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The working title of this film was The Girls He Left Behind. According to a January 7, 1943 news item, composer Harry Warren was originally scheduled to work with lyricist Mack Gordon on the film's score, but Warren instead wrote the picture's songs with Leo Robin. A March 30, 1943 Hollywood Reporter news item included "Pickin' on Your Momma" in the list of songs to be featured in the film. Modern sources note that the song, along with "Sleepy Moon" and "Drums and Dreams" were cut before the final release. According to Hollywood Reporter news items and a studio press release, Linda Darnell was originally scheduled to play "Vivian Potter," which would have been her first dancing role in motion pictures. During dance rehearsals, however, Darnell sprained her ankle, and after her recovery, eloped with cinematographer Peverell Marley and asked Twentieth Century-Fox for an indefinite leave of absence. Darnell was replaced in the role by Sheila Ryan.
Although Alice Faye did have a singing cameo in the 1944 film Four Jills and a Jeep, this picture marked her last appearance in a musical film until the 1962 version of State Fair. Faye, who was pregnant with her second child during filming of The Gang's All Here, retired from the screen and only made one additional film, the 1945 drama Fallen Angel until 1962. The Gang's All Here marked the screen debuts of actresses June Haver (1926-2005), Jeanne Crain and Jo Carroll Dennison, who was Miss America of 1942. According to a 1944 Los Angeles Times article, the film was to include a take-off on Phil Baker's popular radio show, "Take It or Leave It." The sequence was cut, and Baker instead made an entire film based on the show, called Take It or Leave It, for Twentieth Century-Fox (see below). Director Busby Berkeley was borrowed from M-G-M for The Gang's All Here, although by the time additional scenes were shot in late September 1943, M-G-M had assigned his contract to Warner Bros.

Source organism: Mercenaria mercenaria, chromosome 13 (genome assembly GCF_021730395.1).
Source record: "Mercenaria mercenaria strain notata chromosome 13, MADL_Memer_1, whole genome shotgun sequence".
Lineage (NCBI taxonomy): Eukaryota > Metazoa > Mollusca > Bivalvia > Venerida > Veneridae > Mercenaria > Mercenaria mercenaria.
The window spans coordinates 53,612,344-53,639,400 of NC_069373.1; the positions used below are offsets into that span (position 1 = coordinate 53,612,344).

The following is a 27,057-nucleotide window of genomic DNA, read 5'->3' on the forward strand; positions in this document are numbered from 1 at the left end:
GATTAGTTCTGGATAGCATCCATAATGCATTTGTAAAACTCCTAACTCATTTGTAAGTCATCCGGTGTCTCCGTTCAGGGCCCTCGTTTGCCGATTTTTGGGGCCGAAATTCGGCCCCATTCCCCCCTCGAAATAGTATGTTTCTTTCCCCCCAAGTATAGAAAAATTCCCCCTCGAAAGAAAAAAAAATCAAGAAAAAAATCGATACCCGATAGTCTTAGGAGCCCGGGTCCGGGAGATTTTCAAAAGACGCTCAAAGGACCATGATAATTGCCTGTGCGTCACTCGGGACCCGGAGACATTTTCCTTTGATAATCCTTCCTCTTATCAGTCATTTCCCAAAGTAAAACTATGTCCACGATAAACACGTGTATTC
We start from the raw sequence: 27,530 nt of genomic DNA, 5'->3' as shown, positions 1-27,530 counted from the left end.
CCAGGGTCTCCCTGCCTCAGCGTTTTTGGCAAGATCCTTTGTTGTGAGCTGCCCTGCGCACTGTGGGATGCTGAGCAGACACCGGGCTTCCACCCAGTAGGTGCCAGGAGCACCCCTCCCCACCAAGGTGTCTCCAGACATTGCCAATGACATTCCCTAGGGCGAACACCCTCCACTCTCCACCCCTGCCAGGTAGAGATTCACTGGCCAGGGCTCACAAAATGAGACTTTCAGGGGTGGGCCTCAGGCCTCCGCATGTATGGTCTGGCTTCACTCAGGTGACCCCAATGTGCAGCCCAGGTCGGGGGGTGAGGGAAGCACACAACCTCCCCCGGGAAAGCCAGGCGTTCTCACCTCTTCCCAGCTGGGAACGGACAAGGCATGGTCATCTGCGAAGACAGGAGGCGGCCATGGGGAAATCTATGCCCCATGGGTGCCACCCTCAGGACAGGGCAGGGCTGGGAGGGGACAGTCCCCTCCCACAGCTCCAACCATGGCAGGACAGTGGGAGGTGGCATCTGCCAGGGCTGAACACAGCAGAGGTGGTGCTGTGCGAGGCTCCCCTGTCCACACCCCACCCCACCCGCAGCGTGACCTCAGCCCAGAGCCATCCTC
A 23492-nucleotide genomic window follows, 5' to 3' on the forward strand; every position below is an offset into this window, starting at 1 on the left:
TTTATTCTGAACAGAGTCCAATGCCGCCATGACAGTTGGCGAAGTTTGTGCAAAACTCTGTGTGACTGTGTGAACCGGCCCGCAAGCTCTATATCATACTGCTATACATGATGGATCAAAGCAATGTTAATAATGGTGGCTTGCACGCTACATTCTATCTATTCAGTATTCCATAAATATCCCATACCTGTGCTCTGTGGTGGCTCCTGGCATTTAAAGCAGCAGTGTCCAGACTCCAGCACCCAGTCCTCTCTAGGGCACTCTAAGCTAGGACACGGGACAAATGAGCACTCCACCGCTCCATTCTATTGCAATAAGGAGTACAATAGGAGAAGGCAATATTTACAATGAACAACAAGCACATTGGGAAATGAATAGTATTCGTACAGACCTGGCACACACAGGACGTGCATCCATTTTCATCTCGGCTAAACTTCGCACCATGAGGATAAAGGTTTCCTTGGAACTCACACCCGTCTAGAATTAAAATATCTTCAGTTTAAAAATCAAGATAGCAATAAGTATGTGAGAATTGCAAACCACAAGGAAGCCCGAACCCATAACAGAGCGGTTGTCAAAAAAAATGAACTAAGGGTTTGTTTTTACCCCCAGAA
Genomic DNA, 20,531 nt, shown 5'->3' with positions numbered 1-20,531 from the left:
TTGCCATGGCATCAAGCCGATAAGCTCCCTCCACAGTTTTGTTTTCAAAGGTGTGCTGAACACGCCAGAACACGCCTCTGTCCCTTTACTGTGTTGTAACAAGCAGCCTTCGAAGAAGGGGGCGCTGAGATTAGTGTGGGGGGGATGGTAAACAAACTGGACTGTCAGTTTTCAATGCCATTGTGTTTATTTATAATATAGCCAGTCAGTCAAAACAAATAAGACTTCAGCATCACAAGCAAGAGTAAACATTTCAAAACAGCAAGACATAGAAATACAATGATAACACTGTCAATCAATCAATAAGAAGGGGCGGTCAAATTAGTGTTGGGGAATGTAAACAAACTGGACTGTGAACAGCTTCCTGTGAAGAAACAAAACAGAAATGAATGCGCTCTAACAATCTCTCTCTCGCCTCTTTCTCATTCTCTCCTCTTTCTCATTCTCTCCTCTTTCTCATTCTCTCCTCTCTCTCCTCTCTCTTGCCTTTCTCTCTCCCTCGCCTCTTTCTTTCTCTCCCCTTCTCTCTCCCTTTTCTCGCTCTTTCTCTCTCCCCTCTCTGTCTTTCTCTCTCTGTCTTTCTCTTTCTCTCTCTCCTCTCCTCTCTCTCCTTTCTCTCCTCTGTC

The Gang's All Here was the first color film directed by Berkeley (although he did do the choreography for the 1930 two-strip Technicolor film Whoopee), and the extravagant production numbers were well received. While praising Berkeley's work, the Motion Picture Herald reviewer commented that the production numbers "are opulent in highly effective color combinations and are climaxed by a finale in the cubistic and modernistic tempo which is different from anything that has passed this reviewer's way since some of the abstract treatments employed by Walt Disney's Fantasia." Although some modern sources indicate that the film was banned in Brazil because of the giant bananas featured in "The Lady with Tutti-Frutti Hat" number, the film's file in the MPAA/PCA Collection at the AMPAS Library contained no information about censorship in Brazil and the film was approved for export to South American countries. The picture received an Academy Award nomination in the Art Direction (Color) category.